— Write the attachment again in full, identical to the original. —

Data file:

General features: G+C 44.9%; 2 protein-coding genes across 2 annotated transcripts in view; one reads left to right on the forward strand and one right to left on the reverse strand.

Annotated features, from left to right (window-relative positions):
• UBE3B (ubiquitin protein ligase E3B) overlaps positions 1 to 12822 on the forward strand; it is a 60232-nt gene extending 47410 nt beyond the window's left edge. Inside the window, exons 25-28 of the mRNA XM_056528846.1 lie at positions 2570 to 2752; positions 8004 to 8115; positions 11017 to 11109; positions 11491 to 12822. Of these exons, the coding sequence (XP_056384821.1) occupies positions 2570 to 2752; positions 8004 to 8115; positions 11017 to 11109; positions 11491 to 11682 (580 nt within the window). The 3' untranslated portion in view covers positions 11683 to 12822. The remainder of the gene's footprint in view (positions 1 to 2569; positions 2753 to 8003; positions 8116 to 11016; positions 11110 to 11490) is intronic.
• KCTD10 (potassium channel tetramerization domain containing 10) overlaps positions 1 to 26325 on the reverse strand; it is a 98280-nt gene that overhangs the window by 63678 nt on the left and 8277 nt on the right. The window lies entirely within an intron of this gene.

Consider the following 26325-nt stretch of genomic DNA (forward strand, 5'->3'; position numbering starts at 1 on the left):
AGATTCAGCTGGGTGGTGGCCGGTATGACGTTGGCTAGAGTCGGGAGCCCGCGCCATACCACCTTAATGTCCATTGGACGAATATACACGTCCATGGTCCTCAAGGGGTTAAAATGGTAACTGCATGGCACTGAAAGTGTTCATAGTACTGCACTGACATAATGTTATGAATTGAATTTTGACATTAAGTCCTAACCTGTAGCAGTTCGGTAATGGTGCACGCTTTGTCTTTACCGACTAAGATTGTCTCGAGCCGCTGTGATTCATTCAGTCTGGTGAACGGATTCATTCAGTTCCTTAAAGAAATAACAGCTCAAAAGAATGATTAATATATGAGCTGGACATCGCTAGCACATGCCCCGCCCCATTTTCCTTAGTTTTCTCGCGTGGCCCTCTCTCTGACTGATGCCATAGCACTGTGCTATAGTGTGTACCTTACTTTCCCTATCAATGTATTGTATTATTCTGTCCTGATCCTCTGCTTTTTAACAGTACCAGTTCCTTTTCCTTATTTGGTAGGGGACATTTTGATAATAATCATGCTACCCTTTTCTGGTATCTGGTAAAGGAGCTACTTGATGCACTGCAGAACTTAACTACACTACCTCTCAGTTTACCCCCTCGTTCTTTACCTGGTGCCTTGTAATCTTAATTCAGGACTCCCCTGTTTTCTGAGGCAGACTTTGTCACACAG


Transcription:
General features: G+C 44.9%; 2 protein-coding genes across 2 annotated transcripts in view; one reads left to right on the forward strand and one right to left on the reverse strand.

Annotated features, from left to right (window-relative positions):
• UBE3B (ubiquitin protein ligase E3B) overlaps positions 1 to 12822 on the forward strand; it is a 60232-nt gene extending 47410 nt beyond the window's left edge. Inside the window, exons 25-28 of the mRNA XM_056528846.1 lie at positions 2570 to 2752; positions 8004 to 8115; positions 11017 to 11109; positions 11491 to 12822. Of these exons, the coding sequence (XP_056384821.1) occupies positions 2570 to 2752; positions 8004 to 8115; positions 11017 to 11109; positions 11491 to 11682 (580 nt within the window). The 3' untranslated portion in view covers positions 11683 to 12822. The remainder of the gene's footprint in view (positions 1 to 2569; positions 2753 to 8003; positions 8116 to 11016; positions 11110 to 11490) is intronic.
• KCTD10 (potassium channel tetramerization domain containing 10) overlaps positions 1 to 26325 on the reverse strand; it is a 98280-nt gene that overhangs the window by 63678 nt on the left and 8277 nt on the right. The window lies entirely within an intron of this gene.

Consider the following 26325-nt stretch of genomic DNA (forward strand, 5'->3'; position numbering starts at 1 on the left):
AGATTCAGCTGGGTGGTGGCCGGTATGACGTTGGCTAGAGTCGGGAGCCCGCGCCATACCACCTTAATGTCCATTGGACGAATATACACGTCCATGGTCCTCAAGGGGTTAAAATGGTAACTGCATGGCACTGAAAGTGTTCATAGTACTGCACTGACATAATGTTATGAATTGAATTTTGACATTAAGTCCTAACCTGTAGCAGTTCGGTAATGGTGCACGCTTTGTCTTTACCGACTAAGATTGTCTCGAGCCGCTGTGATTCATTCAGTCTGGTGAACGGATTCATTCAGTTCCTTAAAGAAATAACAGCTCAAAAGAATGATTAATATATGAGCTGGACATCGCTAGCACATGCCCCGCCCCATTTTCCTTAGTTTTCTCGCGTGGCCCTCTCTCTGACTGATGCCATAGCACTGTGCTATAGTGTGTACCTTACTTTCCCTATCAATGTATTGTATTATTCTGTCCTGATCCTCTGCTTTTTAACAGTACCAGTTCCTTTTCCTTATTTGGTAGGGGACATTTTGATAATAATCATGCTACCCTTTTCTGGTATCTGGTAAAGGAGCTACTTGATGCACTGCAGAACTTAACTACACTACCTCTCAGTTTACCCCCTCGTTCTTTACCTGGTGCCTTGTAATCTTAATTCAGGACTCCCCTGTTTTCTGAGGCAGACTTTGTCACACAG